12. If you're only taking the medicine some of the time, you don't know what it's doing to you. Not very much? Energ ized but not yet happy? Whipsawed? It's hard to say. I used to feel that way about "not sick enough", very strongly, not at all anymore. What Titania says about it makes a lot of sense to me. I am horrified by the notion of going inpatient again. But then I have great support on the outside. It's also been hard to shake that "sick person" identity. I hated my meds because of side effects and I really, really hated them because they worked. I would still hate to take anything superfluous, but I need to handle that slowly and with lots of guidance. There was a New York Times story last fall about a schizoaffective executive who deals with her recurring need for total care by checking into a luxury hotel and staying in touch with her therapist. Much nicer than the locked ward, if you can afford it. I hope to come up with a stripped-down alternative. http://www.nytimes.c...&pagewanted=all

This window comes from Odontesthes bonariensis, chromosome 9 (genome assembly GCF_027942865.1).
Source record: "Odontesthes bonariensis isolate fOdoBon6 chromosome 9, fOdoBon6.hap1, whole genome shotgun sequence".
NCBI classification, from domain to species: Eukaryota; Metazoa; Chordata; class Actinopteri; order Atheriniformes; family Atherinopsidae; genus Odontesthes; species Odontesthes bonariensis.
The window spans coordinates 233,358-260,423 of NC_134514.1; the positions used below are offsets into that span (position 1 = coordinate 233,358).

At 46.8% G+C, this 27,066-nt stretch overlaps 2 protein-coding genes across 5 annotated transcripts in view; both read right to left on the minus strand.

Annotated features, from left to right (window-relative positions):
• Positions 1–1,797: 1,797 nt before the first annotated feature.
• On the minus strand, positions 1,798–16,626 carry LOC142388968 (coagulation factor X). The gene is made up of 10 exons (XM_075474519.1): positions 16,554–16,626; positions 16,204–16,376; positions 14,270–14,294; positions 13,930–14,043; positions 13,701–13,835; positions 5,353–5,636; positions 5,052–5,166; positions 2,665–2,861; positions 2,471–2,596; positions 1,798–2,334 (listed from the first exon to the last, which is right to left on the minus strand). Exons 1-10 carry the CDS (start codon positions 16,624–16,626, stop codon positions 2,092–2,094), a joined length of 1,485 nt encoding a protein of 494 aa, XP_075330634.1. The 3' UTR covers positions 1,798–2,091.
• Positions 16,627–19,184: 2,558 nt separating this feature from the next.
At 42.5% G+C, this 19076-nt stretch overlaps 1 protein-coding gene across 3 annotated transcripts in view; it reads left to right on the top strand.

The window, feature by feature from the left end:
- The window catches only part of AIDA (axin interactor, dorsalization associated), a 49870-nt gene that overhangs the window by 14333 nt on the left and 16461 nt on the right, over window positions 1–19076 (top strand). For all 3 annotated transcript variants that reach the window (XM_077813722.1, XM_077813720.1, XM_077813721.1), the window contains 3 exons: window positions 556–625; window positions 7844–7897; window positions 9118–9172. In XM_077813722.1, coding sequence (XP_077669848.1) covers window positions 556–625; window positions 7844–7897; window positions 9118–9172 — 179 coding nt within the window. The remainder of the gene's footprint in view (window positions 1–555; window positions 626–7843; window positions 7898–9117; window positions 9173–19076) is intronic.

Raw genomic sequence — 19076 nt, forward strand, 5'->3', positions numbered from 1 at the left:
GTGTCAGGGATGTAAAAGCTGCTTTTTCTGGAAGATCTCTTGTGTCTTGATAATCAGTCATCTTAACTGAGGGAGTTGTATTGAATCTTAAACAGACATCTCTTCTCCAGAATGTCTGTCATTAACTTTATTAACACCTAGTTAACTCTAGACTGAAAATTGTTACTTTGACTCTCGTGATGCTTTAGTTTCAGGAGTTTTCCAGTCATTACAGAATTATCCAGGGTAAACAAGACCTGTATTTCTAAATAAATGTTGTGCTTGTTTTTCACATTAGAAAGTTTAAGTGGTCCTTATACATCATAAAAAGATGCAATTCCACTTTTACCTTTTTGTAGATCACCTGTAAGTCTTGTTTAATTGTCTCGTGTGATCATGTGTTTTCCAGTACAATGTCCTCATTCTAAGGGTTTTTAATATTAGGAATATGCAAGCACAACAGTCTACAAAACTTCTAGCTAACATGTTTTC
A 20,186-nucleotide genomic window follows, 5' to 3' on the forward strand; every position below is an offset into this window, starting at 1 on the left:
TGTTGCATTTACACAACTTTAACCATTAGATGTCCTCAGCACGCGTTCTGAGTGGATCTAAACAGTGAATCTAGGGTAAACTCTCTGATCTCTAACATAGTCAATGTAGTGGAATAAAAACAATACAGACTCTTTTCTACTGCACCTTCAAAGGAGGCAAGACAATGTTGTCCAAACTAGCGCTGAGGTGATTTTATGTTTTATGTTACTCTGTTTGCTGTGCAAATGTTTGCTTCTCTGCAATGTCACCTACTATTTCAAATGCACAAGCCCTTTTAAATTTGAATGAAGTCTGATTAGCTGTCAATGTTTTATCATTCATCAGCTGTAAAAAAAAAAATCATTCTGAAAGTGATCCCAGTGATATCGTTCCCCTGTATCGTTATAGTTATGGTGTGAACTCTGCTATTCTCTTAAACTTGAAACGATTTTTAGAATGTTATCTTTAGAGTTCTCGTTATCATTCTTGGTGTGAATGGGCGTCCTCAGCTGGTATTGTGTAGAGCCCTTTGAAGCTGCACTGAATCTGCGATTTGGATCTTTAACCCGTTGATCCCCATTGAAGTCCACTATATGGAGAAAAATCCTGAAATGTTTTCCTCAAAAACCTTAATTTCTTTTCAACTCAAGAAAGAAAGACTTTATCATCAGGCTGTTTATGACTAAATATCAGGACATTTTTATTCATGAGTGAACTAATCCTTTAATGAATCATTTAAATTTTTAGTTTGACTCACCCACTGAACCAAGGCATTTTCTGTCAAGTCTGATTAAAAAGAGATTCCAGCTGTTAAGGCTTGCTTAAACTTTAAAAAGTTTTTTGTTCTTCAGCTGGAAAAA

13. Fluorescent-lit super-saturated double-exposed night portrait. My therapist hates it. I think he'd like me to burn it. Running or swimming?
  14. Born black, went bald, grew up blonde, darkened, highlighted. Went red once in a mood but the dye took wrong. Now that I am respectable I have the exact same color as all blondish Northeastern women between 25 and 75. Think Hillary Clinton, not Callista. Wish I could rock a stripe of blue.